• Updated : 2020.4.7 화 09:49
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Makerspaces: Hubs for Maker Culture and Innovative Sharing
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승인 2019.11.15  16:47:56
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    People called makers who are making products by themselves have contributed to the beginning of the ‘Maker Movement,’ which is a cultural trend or mindset whereby makers share ideas and experiences while making their own products. Dale Dougherty said that “Today’s makers enjoy a level of interconnectedness that has helped to build a movement out of what in the past would have been simply a series of microcommunities defined by a particular hobby or activity.” Recent technological developments naturally draw the convent of various types of makerspaces where makers gather and share their experiences and innovations. In Korea, the number of makerspaces has been increasing because of the government’s effort to foster maker culture and startups. According to Makeall, a website for makers, nearly 120 makerspaces are running nationwide. The Chonnam Tribune visited different types of makerspaces located in Gwangju and took a look into their facilities and programs for local residents.

   
▲ A maker (left) making his own product with a member of staff at Fab Lab Gwangju

Playground for Makers
    Fab Lab Gwangju is a makerspace where local residents and entrepreneurs who make a reservation in advance can make their own things, by using equipment such as 3D printers, laser cutters and other diverse kinds of materials. The Fab Lab is operated by Open Lab Inc., and its goal is to inspire makers to turn their ideas into new products by giving them access to a range of advanced digital manufacturing technology. It usually provides a variety of educational programs; long-term technological education including a 3D modeling and coding class and one-day classes such as making rattan crafts and making water balls. This year, regular classes open every week, and one-day classes open irregularly for amateur makers.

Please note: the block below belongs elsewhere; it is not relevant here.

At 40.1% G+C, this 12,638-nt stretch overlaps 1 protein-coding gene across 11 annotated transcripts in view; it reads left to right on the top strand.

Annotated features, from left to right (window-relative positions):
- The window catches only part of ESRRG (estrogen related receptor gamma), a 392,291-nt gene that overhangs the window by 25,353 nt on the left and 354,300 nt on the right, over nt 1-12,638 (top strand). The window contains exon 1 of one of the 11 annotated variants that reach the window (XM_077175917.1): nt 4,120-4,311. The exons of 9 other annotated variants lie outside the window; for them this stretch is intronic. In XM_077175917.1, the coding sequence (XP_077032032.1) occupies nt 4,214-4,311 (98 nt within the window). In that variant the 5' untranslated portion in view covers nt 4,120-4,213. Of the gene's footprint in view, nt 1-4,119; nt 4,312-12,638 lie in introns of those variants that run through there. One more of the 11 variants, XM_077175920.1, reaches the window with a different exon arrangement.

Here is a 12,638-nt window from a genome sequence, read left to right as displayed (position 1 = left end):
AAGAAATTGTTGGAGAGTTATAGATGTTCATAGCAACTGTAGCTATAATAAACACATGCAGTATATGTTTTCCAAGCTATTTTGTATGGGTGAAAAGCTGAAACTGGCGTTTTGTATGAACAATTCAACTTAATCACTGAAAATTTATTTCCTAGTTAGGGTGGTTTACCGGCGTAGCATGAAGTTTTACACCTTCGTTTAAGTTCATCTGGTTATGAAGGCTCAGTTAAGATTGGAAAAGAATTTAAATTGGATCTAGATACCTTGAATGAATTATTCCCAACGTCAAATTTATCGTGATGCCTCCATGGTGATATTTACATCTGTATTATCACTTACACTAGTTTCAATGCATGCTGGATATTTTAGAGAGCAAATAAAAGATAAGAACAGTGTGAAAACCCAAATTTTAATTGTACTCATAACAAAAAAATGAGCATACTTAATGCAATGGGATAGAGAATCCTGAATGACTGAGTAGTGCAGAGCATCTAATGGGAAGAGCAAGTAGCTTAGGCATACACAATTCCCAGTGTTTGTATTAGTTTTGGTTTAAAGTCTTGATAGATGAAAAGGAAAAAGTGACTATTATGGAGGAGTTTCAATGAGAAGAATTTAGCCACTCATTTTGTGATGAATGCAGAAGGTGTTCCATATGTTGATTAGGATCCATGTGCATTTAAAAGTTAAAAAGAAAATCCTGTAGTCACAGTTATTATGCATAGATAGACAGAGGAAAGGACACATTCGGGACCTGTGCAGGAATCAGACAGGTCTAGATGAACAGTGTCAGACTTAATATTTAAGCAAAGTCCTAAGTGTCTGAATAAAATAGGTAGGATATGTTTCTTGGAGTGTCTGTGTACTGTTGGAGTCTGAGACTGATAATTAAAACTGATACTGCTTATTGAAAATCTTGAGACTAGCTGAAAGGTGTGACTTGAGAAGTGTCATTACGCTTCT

The lab supports makers even when classes are not held, and if requested, it creates plans to offer educational courses especially for them. A maker, Hwang In-hyuk said, “The lab helps me realize my idea by giving proper advice and offering 3D modeling education at a relatively low price. I share opinions with other makers at the lab about a better way to complete my product. It would be impossible if I did not use this makerspace.” He has visited the lab regularly to invent a product with its staff members, which reduces the possibility of infection in the process of using a blood-sugar checking machine.
    At the Fab Lab, more advanced forms of products are created through collective intelligence among makers who have their own strengths in different fields. Nam Ki-uk, CEO of Open Lab, told us about the desire that they would like to share their experience and ideas with makers. “When I had no theoretical knowledge for the manufacturing process, I met a maker who had a technological problem. I shared a manufacturing method with him, and he explained the theory to me. As I experienced, I hope that this makerspace would be a place to run creative projects which combine different fields through the synergy of sharing ideas.”

   
▲ Artistic goods on sale in the select shop of The 8th Wave

Atelier for Artists and Makers
    The 8th Wave of the Flymarco Cooperative Union is a makerspace mostly for artistic purposes. It has many kinds of digital equipment for artistic and practical items such as cup presses, printers, and vacuum molding machines so visitors can borrow them to make their own works. There are also network halls and classrooms for artists and visitors to share ideas together, and a workplace for artists. The artworks of artists are also exhibited at the place, and some artistic goods such as stickers, postcards and badges are on sale in a select shop downstairs from the makerspace.
The makerspace’s one-day art class is one of the most popular programs for people. It invites artists to act as an instructor, and people who are interested in the arts apply for the classes such as pottery, stained glass, and drawing. Lee Ha-yeon, who took an oil pastel class, talked about her experience. “After completing some artworks, we had time to introduce each of the completed paintings and share the process of creating it. I was worried before the class because I registered for the class alone, but this class would remain a valuable experience, not just a manufacturing process for makers.” Since all the schedules of one-day art class and exhibitions are informed via SNS accounts, visitors could check and decide which activities to enjoy.